Montreal, Canada, 2013-06-16 -
The series comprising two (2) dresses, made of photoluminescent thread and imbedded eye tracking technology, is activated by spectators' gaze. A photograph is said to be “spoiled” by blinking eyes here however, the concept of presence and of disappearance are questioned, as the experience of chiaroscuro (clarity/obscurity) is achieved through an unfixed gaze.
The project was inspired by the essay entitled "Esthétique de la disparition" (The aesthetic of disappearance), by Paul Virilio (1979).
" Absence often occurs at breakfast time – the tea cup dropped, then spilled on the table being one of its most common consequences. Absence lasts but a few seconds, its beginning and end are sudden. However closed to outside impressions, the senses are awake. The return is as immediate as the departure, the suspended word or movement is picked up where it was left off as conscious time automatically reconstructs itself, thus becoming continuous and free of any apparent interruption. "
The project will be on exhibition at Shanghai's new Museum of contemporary art – Power station of Art (PSA) in Novembre 2013, and at the Textile Museum of Canada in the Spring of 2014.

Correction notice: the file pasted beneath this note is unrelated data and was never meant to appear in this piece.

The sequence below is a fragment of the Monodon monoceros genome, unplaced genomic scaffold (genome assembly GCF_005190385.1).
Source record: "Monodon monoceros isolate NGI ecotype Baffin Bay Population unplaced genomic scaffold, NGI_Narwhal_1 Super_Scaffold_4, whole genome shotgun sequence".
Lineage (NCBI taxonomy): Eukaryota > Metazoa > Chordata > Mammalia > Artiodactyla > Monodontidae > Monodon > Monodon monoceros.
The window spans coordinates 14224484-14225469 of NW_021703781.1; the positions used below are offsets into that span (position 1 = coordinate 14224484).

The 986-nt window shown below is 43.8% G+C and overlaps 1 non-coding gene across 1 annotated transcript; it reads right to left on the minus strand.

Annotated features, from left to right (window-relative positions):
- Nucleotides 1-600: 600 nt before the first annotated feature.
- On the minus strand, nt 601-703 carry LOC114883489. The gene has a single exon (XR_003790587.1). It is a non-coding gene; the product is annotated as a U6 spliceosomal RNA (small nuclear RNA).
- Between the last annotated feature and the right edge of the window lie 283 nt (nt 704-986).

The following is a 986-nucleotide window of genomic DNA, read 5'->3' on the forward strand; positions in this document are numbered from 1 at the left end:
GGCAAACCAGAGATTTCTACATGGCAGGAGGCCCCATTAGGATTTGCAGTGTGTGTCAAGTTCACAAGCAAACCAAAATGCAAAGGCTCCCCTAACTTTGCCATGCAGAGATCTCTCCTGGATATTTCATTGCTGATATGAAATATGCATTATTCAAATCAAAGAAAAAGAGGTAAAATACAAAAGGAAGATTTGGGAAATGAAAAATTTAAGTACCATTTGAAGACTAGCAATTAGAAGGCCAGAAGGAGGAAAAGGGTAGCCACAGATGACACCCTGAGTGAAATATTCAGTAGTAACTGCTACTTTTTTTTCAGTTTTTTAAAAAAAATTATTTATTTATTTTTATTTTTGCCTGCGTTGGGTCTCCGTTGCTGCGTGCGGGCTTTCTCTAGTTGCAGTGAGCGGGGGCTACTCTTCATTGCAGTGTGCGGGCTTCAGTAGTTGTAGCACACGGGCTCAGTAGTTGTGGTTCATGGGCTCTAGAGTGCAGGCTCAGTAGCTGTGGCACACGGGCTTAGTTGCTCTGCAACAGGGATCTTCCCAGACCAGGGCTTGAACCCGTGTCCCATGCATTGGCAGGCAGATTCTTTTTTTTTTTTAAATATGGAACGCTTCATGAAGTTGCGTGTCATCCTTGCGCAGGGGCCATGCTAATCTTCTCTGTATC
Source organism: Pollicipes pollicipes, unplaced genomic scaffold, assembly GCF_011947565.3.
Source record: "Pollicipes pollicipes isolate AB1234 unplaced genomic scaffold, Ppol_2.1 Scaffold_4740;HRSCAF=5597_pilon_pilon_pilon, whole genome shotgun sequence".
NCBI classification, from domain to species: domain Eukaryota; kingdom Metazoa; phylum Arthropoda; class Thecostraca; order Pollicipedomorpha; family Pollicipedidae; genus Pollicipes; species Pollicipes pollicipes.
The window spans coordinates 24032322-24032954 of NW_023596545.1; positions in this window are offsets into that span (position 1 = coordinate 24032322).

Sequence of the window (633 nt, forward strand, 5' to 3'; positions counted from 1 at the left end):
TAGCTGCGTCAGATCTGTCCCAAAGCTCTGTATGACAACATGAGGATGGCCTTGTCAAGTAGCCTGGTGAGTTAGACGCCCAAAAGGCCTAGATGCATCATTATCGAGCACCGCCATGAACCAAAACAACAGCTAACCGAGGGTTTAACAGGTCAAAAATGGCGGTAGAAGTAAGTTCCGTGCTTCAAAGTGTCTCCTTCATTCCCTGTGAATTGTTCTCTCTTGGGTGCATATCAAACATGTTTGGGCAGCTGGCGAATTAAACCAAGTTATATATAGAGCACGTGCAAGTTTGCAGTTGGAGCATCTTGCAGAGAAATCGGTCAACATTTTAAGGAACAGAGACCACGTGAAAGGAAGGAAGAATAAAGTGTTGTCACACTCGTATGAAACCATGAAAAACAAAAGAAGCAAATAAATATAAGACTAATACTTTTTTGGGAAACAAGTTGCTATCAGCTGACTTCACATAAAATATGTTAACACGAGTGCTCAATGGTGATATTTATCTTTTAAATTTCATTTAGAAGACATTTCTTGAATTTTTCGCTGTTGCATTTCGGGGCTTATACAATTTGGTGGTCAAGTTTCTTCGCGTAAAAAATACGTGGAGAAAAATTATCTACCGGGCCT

Montreal-based fashion designer and professor at UQAM, recipient of the Phyllis-Lambert Design Montréal Grant, Ying Gao questions our assumptions about clothing by combining urban design, architecture and multimedia. She explores the construction of the garment, taking her inspiration from the transformations of the social and urban environment. Recognized worldwide, her designs are frequently shown in museums and galleries. Design is the medium, situated in the technological rather than in the textile realm. Sensory technologies allow garments to become more playful and interactive. Ying Gao explores both the status of the individual, whose physical contours are transformed by external interferences, and the garment’s function as a fragile protective space. Her work testifies to the profound mutation of the world in which we live and carries with it a radical critical dimension that transcends technological experimentation.
Photo : Dominique Lafond